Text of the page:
Figure 23.5 The CYK algorithm for parsing. Given a sequence of words, it finds the most probable parse tree for the sequence and its subsequences. The table P[X,i,k] gives the probability of the most probable tree of category X spanning wordsi:k. The output table T[X, i, k] contains the most probable tree of category X spanning positions i to k inclu- sive. The function SUBSPANS returns all tuples (i,j,k) covering a span of wordsi:k, with i ≤ j < k, listing the tuples by increasing length of the i : k span, so that when we go to combine two shorter spans into a longer one, the shorter spans are already in the table. LEXICALRULES(word) returns a collection of (X, p) pairs, one for each rule of the form X →word[htbp],andGRAMMARRULESgives(X,Y,Z,p)tuples,oneforeachgrammar ruleoftheformX →Y Z [p]. CHAPTER .] [SBAR-ADV as if [S [NP she] [VP did n’t [VP [VP hear [NP *-1]] or [VP [ADVP even] see [NP *-1]] [NP-1 him]]]]]]]] Figure 23.8 Annotated tree for the sentence “Her eyes were glazed as if she didn’t hear or even see him.” from the Penn Treebank. Note a grammatical phenomenon we have not covered yet: the movement of a phrase from one part of the tree to another. This tree analyzes the phrase “hear or even see him” as consisting of two constituent VP s, [VP hear [NP *-1]] and [VP [ADVP even] see [NP *-1]], both of which have a missing object, denoted *-1, which refers to the NP labeled elsewhere in the tree as [NP-1 him]. Similarly, the [NP *-2] refers to the [NP-2 Her eyes]. 53 [ [S [NP-2 Her eyes] [VP were [VP glazed [NP *-2] 24 DEEP LEARNING FOR NATURAL LANGUAGE PROCESSING It is a truth universally acknowledged that the earth is not the center of the uni- verse. There are those who assert there is. I do not accept them, but others I consider to be of the same opinion. The truth is, however, that if there are other than the center, and if there are any other living things in the universe and if they are not human, then we do not yet have our answers. We have to go on. This page gives a simplified, simplified answer to the problem. We don’t have all the answers. The truth is, however, that the truth is out there. When Gregor Samsa woke up one morning, he did not notice anything strange. “When my wife is looking at me, I feel like she is looking at a piece of art,” he said. “I think she is admiring something I have created.” The idea is that by looking at your own life, you learn something important and become a better person. It is a theory that emerged from psychologist Daniel Goleman’s work, in which he asked “How do you know you’re not a loser?” Alice was beginning to get very tired of sitting with her sister on the bank. She sat up, yawned, and said, with a loud little scream, “I hope you don’t mind if I keep on doing what I should like to do, and if someone asks me which of us will do more, don’t tell them that I won’t do much, my dear sister.” All happy families are alike; each happy family is like a garden of paradise. The only difference between happy families and unhappy families, is that the unhappy family doesn’t have any flowers or trees. Tell me a story. Tell me a story. Tell me a story. Tell me a story. Tell me a story. Tell me a story. Tell me a story. Tell me a story. Tell me a story. Tell me a story. Tell me a story. Tell me a story. Please fill out the following details. Thank you... Thank you for your interest in this interview. Please wait... Figure 24.13 Example completion texts generated by the GPT-2 language model, given the prompts in bold. Most of the texts are quite fluent English, at least locally. The final example demonstrates that sometimes the model just breaks down. CHAPTER 25 COMPUTER VISION CHAPTER 26 ROBOTICS function MONTE-CARLO-LOCALIZATIONa, z, N, P(X′|X, v, ω), P(z|z∗), map returns a set of samples, S, for the next time step inputs: a, robot velocities v and ω z, a vector of M range scan data points P(X′|X, v, ω), motion model P (z|z∗), a range sensor noise model map, a 2D map of the environment persistent: S, a vector of N samples local variables: W , a vector of N weights S′, a temporary vector of N samples if S is empty then for i = 1 to N do // initialization phase S[i] ← sample from P (X0) for i = 1 to N do //update cycle S′[i]←sample from P(X′|X = S[i],v,ω) W[i]←1 for j = 1 to M do z∗ ← RAYCAST(j, X = S′[i], map) W[i]←W[i] · P(zj| z∗) S ← WEIGHTED-SAMPLE-WITH-REPLACEMENT(N , S′, W ) return S Figure 26.6 A Monte Carlo localization algorithm using a range-scan sensor model with independent noise. CHAPTER 27 PHILOSOPHY, ETHICS, AND SAFETY OF AI CHAPTER 28 THE FUTURE OF AI CHAPTER 29 MATHEMATICAL BACKGROUND CHAPTER 30 NOTES ON LANGUAGES AND ALGORITHMS CHAPTER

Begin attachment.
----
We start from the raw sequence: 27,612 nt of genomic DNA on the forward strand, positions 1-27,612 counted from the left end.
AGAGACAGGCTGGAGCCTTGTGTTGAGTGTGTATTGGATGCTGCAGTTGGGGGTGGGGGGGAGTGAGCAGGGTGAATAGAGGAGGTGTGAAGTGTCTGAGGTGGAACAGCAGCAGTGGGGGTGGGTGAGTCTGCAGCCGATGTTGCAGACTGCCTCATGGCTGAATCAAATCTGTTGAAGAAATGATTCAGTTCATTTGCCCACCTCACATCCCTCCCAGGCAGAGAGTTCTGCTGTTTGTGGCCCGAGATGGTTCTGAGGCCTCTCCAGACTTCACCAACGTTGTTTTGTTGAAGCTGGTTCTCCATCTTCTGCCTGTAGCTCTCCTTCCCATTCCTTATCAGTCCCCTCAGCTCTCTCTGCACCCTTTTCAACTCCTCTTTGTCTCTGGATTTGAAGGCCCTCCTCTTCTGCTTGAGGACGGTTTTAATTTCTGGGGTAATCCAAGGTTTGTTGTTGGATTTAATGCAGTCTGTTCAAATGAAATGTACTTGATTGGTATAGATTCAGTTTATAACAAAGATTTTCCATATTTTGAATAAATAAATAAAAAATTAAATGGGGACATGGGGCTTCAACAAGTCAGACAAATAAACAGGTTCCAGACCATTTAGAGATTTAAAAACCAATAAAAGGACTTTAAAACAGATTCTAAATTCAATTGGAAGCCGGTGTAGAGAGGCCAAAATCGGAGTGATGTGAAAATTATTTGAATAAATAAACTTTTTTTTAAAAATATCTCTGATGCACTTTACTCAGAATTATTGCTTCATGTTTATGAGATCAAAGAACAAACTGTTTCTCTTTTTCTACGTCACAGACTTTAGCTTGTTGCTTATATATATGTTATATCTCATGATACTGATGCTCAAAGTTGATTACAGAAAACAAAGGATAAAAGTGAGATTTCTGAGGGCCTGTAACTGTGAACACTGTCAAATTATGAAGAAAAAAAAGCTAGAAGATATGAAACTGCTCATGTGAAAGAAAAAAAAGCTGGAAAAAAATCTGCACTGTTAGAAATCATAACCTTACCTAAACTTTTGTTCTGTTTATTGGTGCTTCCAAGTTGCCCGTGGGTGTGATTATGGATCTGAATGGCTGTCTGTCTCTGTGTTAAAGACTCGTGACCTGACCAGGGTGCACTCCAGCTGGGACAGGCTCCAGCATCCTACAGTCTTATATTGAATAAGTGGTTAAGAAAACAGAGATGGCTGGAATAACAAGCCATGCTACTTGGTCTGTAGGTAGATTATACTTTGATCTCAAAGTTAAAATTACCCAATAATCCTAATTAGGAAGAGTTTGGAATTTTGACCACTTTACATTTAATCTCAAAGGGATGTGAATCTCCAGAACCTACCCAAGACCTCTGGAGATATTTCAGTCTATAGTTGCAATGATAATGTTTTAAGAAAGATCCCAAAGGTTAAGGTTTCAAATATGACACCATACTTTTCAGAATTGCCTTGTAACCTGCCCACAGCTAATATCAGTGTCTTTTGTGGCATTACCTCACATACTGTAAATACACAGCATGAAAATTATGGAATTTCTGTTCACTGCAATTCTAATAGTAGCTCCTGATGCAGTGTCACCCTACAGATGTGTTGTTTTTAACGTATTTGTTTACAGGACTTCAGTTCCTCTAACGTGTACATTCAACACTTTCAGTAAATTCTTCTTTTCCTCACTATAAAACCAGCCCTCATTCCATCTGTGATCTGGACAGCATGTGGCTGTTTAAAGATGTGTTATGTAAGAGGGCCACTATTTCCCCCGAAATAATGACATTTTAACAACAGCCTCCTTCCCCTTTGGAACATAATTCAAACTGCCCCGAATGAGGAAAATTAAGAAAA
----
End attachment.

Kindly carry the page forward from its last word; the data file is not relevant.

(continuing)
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# CS代考计算机代写 algorithm flex deep learning Bayesian network data structure Bayesian decision tree AI Hidden Markov Mode chain 1

1
INTRODUCTION
CHAPTER

CHAPTER 2 INTELLIGENT AGENTS
function TABLE-DRIVEN-AGENT(percept) returns an action persistent: percepts, a sequence, initially empty
table, a table of actions, indexed by percept sequences, initially fully specified
append percept to the end of percepts action ←LOOKUP(percepts,table) return action
Figure 2.7 The TABLE-DRIVEN-AGENT program is invoked for each new percept and re- turns an action each time. It retains the complete percept sequence in memory.